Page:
Richard Satava, program manager for advanced medical technologies, has been a driving force in bringing virtual reality to medicine, where computers create a “virtual” or simulated environment for surgeons and other medical practitioners.
“With virtual reality we’ll be able to put a surgeon in every trench,” said Satava. He envisaged a time when soldiers who are wounded fighting overseas are put in mobile surgical units equipped with computers.
The computers would transmit images of the soldiers to surgeons back in the U.S. The surgeons would look at the soldier through virtual reality helmets that contain a small screen displaying the image of the wound. The doctors would guide robotic instruments in the battlefield mobile surgical unit that operate on the soldier.
Although Satava’s vision may be years away from standard operating procedure, scientists are progressing toward virtual reality surgery. Engineers at an international organization in California are developing a tele-operating device. As surgeons watch a three-dimensional image of the surgery, they move instruments that are connected to a computer, which passes their movements to robotic instruments that perform the surgery. The computer provides feedback to the surgeon on force, textures, and sound.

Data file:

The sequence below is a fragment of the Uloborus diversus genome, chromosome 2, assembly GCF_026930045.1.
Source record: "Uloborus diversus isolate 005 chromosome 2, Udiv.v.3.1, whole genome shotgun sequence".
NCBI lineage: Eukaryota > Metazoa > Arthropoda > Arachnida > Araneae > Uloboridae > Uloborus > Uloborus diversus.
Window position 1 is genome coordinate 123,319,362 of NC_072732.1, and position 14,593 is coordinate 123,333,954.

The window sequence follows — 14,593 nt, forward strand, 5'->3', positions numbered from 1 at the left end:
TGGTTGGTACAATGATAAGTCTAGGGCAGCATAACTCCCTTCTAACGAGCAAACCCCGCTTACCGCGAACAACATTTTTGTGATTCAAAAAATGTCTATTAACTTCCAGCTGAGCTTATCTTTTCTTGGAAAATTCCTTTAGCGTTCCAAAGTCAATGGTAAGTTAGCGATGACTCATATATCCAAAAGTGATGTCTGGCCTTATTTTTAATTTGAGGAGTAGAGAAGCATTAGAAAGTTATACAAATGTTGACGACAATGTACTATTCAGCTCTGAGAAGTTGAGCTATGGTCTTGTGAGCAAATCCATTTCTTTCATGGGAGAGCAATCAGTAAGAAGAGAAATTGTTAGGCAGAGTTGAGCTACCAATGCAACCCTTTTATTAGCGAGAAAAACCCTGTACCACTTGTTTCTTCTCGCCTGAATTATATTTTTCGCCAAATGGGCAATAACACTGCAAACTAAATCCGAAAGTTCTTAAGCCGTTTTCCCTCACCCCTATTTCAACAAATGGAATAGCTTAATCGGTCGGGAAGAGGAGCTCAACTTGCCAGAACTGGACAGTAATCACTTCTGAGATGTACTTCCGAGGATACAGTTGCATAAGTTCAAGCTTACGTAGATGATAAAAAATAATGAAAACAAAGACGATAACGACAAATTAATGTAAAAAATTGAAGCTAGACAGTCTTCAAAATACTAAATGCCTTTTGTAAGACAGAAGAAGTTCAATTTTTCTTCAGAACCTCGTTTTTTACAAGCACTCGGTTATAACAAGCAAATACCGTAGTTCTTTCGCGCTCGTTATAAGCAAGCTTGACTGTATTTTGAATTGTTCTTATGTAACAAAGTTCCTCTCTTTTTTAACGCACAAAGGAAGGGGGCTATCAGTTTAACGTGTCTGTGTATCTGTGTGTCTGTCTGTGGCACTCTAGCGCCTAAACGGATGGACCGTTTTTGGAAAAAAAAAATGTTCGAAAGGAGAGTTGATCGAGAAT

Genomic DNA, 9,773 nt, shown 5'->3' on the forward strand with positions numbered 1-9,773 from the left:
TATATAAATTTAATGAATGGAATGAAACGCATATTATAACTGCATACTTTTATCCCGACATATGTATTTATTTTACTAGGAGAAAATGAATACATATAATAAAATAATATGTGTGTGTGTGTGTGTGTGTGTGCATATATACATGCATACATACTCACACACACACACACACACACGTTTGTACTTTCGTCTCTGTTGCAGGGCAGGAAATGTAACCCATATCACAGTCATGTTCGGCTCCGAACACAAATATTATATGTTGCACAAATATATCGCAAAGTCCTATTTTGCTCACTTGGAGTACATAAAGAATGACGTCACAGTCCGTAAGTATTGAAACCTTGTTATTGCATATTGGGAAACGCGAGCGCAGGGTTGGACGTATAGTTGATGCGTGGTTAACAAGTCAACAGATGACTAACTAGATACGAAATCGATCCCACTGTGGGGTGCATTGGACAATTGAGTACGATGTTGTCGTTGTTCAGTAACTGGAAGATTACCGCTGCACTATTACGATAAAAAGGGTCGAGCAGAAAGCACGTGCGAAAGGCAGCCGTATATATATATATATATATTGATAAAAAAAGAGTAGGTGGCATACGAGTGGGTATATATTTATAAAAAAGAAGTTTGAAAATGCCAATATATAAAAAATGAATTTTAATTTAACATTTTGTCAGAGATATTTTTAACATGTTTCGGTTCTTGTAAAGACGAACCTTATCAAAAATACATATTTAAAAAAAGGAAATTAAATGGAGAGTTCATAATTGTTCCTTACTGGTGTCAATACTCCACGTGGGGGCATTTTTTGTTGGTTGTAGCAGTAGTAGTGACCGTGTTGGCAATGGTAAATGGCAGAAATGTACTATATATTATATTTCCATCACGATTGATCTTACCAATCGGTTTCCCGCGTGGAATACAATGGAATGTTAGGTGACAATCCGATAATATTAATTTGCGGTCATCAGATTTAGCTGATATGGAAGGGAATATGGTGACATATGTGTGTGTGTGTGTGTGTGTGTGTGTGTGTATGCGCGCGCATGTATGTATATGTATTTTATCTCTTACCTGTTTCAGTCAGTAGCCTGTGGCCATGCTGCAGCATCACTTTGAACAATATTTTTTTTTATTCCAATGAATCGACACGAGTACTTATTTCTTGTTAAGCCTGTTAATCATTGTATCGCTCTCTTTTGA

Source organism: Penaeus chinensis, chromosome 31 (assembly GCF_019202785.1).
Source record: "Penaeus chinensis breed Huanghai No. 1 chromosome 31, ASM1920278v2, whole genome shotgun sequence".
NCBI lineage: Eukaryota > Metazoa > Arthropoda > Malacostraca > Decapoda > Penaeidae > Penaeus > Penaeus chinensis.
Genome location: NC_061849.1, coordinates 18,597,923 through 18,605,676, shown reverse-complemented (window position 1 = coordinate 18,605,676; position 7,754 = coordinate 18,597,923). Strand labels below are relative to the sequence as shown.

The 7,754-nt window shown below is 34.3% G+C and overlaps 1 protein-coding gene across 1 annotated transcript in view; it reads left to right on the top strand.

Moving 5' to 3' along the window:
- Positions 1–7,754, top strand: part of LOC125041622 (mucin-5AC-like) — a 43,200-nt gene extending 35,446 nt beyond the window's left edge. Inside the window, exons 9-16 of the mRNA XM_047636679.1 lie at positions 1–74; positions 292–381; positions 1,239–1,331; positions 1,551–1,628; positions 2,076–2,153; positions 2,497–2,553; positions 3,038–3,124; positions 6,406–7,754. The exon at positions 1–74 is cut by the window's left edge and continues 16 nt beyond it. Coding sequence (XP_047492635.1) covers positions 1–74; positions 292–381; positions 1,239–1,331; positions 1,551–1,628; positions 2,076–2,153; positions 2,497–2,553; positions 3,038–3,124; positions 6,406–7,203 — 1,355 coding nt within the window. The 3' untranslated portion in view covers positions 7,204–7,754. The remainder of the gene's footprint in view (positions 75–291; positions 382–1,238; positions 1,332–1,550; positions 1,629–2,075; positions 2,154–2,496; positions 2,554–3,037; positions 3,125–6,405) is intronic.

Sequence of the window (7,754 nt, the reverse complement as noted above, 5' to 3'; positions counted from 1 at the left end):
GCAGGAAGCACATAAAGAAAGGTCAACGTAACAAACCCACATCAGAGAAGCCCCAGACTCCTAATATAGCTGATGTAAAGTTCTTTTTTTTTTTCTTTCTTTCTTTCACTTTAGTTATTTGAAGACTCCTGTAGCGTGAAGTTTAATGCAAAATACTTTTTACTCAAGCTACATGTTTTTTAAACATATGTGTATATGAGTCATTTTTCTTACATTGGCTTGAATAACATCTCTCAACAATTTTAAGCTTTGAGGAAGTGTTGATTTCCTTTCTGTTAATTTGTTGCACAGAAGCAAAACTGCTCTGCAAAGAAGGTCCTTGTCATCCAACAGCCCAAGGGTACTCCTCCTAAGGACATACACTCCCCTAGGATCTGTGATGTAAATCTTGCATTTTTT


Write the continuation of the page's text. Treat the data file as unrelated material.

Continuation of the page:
These technological wonders may not yet be part of the community hospital setting but increasingly some of the machinery is finding its way into civilian medicine. At Wayne State University Medical School, surgeon Lucia Zamorano takes images of the brain from computerized scans and uses a computer program to produce a 3-D image. She can then maneuver the 3-D image on the computer screen to map the shortest, least invasive surgical path to the tumor. Zamorano is also using technology that attaches a probe to surgical instruments so that she can track their positions. While cutting away a tumor deep in the brain, she watches the movement of her surgical tools in a computer graphics image of the patient’s brain taken before surgery.
During these procedures – operations that are done through small cuts in the body in which a miniature camera and surgical tools are maneuvered – surgeons are wearing 3-D glasses for a better view. And they are commanding robot surgeons to cut away tissue more accurately than human surgeons can.
Satava says, “We are in the midst of a fundamental change in the field of medicine.”